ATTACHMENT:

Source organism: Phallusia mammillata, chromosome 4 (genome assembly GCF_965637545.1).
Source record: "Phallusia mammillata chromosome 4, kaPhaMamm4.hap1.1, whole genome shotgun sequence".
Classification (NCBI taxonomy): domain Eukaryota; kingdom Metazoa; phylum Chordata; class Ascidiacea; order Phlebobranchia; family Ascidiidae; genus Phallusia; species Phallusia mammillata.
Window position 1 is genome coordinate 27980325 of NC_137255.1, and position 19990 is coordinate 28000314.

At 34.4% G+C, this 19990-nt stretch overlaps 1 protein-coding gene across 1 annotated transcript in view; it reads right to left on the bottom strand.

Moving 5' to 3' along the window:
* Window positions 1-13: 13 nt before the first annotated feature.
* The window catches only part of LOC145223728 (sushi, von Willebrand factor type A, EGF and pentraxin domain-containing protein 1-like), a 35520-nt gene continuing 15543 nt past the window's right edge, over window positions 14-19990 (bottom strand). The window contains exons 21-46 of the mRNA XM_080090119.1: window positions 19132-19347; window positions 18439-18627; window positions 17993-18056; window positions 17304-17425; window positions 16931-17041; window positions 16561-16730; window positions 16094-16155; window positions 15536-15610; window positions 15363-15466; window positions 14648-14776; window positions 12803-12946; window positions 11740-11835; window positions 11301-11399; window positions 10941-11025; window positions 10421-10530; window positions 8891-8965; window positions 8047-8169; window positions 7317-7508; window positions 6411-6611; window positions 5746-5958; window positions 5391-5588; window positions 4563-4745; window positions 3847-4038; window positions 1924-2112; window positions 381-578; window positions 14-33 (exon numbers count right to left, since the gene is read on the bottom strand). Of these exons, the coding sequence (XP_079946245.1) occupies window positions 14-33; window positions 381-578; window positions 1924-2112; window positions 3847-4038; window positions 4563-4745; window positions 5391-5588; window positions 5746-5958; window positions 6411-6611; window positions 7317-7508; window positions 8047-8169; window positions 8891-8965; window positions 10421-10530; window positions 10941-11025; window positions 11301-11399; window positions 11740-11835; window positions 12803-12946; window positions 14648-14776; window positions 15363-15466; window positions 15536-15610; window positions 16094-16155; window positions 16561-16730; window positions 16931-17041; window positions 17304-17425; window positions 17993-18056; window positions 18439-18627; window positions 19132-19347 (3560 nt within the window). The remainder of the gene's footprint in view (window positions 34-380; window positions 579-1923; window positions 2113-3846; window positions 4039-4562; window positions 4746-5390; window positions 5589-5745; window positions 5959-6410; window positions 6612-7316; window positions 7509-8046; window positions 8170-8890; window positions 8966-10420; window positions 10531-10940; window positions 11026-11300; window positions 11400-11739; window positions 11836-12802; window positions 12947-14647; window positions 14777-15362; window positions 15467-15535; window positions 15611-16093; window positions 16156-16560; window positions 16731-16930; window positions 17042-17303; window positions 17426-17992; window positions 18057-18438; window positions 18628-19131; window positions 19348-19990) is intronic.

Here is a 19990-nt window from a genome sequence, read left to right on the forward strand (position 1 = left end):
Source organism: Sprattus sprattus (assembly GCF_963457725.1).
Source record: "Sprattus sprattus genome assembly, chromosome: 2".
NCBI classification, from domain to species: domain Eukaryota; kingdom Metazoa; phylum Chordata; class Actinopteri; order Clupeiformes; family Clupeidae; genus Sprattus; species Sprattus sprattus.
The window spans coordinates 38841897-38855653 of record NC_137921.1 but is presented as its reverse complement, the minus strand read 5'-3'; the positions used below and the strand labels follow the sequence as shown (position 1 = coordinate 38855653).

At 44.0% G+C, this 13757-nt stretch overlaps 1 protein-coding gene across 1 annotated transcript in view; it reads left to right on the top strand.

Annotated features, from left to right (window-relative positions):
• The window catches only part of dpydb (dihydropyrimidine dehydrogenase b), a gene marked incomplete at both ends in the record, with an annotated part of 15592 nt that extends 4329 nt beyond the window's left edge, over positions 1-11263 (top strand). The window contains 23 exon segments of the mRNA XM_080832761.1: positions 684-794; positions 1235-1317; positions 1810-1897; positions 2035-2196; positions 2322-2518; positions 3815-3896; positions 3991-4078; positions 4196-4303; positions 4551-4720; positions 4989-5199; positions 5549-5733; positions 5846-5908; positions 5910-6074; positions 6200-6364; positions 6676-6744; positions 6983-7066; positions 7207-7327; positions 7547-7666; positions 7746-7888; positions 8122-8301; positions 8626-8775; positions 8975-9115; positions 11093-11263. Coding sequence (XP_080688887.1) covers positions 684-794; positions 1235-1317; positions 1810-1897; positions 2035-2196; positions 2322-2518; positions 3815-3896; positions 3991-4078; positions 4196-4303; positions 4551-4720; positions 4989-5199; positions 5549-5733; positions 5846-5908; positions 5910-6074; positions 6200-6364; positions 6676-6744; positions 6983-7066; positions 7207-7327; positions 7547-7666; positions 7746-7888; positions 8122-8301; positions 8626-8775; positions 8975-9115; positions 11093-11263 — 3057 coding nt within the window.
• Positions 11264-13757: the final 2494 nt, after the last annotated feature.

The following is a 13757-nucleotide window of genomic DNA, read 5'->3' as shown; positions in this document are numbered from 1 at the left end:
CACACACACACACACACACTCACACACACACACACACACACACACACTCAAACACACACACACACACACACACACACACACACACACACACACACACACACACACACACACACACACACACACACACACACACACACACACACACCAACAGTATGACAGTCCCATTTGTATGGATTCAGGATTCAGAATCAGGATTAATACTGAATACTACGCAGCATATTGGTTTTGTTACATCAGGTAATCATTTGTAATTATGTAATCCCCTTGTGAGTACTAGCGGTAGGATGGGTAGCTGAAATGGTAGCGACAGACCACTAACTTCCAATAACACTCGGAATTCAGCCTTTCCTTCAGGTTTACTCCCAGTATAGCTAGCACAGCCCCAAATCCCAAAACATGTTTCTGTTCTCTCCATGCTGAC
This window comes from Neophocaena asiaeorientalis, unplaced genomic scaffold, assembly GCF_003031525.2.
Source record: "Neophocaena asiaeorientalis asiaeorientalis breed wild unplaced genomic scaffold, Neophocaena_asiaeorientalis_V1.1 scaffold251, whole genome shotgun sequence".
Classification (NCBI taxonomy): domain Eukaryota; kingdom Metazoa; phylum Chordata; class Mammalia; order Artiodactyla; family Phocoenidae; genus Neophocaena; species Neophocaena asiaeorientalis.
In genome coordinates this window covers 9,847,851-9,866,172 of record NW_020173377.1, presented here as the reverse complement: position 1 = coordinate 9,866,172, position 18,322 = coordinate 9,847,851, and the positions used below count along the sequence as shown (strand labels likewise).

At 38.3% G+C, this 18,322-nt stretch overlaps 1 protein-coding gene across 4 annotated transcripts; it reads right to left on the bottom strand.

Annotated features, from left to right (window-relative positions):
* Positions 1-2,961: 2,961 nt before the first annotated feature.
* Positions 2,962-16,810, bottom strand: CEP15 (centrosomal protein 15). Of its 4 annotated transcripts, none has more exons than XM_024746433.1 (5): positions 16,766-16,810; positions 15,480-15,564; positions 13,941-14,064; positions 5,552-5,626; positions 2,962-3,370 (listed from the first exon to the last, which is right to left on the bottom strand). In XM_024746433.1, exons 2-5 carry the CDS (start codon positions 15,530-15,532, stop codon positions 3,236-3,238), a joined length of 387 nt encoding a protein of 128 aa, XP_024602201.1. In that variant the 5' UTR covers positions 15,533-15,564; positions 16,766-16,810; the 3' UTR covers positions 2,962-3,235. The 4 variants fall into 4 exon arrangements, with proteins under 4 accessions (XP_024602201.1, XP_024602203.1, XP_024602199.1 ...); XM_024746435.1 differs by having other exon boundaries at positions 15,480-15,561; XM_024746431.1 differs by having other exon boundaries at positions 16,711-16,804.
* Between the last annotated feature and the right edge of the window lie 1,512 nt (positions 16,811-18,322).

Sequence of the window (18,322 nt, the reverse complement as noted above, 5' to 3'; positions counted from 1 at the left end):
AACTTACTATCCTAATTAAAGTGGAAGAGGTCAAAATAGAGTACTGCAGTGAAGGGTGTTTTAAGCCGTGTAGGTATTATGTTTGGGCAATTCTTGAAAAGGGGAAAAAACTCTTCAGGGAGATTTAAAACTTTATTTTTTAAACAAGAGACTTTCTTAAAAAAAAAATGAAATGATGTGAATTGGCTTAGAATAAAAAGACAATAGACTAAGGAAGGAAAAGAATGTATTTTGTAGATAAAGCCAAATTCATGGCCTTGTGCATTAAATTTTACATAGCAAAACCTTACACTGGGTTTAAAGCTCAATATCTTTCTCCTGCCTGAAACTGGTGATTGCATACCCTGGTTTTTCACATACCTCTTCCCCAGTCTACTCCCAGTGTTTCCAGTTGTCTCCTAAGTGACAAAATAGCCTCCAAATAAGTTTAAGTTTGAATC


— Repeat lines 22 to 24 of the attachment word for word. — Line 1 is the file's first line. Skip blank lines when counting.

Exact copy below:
Classification (NCBI taxonomy): domain Eukaryota; kingdom Metazoa; phylum Chordata; class Mammalia; order Artiodactyla; family Phocoenidae; genus Neophocaena; species Neophocaena asiaeorientalis.
In genome coordinates this window covers 9,847,851-9,866,172 of record NW_020173377.1, presented here as the reverse complement: position 1 = coordinate 9,866,172, position 18,322 = coordinate 9,847,851, and the positions used below count along the sequence as shown (strand labels likewise).

At 38.3% G+C, this 18,322-nt stretch overlaps 1 protein-coding gene across 4 annotated transcripts; it reads right to left on the bottom strand.